Hoboken Multi-Service Center In Recovery Limbo
Health and Human Services Director Leo Pellegrini said there is no timeline for when the rebuilding process will begin.
Nearly three months after Sandy, Hoboken's Multi-Service Center is testament to the long rebuilding process.
Inside, all of the walls on the first floor have been ripped out halfway up from the ground, exposing the framing underneath. Waterlogged furniture, files, and other materials have been cleared away. Orange traffic cones block off entrance to rooms off of the lobby.
Other than a few men talking to a police officer, the once bustling community center is quiet.
Health and Human Services Director Leo Pellegrini said there is currently no timeline for when reconstruction will begin on what the insurance company has estimated at $844,000 in damages with a $500,000 deductible. The city is waiting to see how much FEMA will cover, and has hired an architect to draw up plans for renovation.
"It all depends on which direction we want to go," Pellegrini said. "Do we want to make changes or do we want to renovate the place for right now?"
While he is still in talks with the administration about how to approach the rebuilding project, Pellegrini believes it could be the right time for the city to consider expanding and improving the facility.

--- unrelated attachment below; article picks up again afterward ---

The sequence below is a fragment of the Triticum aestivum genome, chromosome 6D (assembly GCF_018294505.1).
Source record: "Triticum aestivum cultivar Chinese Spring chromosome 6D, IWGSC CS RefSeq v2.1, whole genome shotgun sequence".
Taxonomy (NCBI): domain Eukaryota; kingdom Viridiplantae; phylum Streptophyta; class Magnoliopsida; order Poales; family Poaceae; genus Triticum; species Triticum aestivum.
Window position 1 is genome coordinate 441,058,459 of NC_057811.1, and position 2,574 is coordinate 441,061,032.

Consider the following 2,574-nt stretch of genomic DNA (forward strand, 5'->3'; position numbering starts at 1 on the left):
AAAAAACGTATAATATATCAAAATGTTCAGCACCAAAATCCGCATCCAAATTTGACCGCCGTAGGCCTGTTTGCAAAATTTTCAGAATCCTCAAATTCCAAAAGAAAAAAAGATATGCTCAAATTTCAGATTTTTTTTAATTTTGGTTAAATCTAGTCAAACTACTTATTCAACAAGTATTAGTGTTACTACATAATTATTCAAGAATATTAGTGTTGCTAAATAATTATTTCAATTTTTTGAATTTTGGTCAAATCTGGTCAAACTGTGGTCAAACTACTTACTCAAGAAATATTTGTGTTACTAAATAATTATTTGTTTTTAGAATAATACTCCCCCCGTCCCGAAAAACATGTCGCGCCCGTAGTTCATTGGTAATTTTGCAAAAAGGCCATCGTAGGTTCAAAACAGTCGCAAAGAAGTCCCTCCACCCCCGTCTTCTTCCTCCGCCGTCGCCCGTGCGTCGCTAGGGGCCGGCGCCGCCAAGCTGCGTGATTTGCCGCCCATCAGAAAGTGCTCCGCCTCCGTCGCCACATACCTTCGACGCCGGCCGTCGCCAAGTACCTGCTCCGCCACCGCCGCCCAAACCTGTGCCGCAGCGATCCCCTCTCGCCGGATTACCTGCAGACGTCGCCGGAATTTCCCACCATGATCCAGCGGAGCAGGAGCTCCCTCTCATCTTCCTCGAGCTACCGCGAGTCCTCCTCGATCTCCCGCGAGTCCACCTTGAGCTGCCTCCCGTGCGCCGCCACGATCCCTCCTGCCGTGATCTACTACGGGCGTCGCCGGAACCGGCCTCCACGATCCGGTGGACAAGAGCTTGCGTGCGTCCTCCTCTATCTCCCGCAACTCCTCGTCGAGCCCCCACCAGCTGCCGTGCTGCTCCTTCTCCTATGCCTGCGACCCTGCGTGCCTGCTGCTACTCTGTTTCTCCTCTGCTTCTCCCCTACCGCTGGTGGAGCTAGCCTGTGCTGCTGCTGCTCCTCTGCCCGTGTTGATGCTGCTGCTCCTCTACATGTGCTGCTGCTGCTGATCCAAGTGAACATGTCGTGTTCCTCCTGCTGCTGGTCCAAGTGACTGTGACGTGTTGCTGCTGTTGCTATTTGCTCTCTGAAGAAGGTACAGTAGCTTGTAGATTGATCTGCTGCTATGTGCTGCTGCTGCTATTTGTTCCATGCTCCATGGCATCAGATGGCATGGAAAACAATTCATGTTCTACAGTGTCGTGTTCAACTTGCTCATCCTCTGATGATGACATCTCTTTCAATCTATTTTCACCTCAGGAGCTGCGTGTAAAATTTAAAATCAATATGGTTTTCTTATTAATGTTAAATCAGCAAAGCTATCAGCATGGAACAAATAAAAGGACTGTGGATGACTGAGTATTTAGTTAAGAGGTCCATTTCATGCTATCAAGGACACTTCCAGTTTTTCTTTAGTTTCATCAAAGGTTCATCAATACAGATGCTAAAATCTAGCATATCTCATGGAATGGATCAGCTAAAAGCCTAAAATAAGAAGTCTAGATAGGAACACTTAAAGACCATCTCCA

"I think that right now we struggle to have a community room where we can hold meetings," he said. "We're always struggling for space, so this is an ideal time to redesign to accomodate those things."
The struggle for space has only increased after Sandy. Pellegrini said the gym and the second floor are still useable, but many services that once operated out of the center, including a day care and two clinics, have been displaced. Without a working elevator, senior activities like bingo have been moved across town to the Elks Club and only for a few days a week.
Pellegrini said he also wants to build back "smarter," to mitigate the chronic flooding problems that plague the center even during a heavy rainfall. He believes that's where FEMA might come in.
"Even in Irene, it was hit significantly and it wasn't that big of a storm," Pellegrini said. "This is an opportunity to make some changes."
However, it is still not clear when or if that will happen.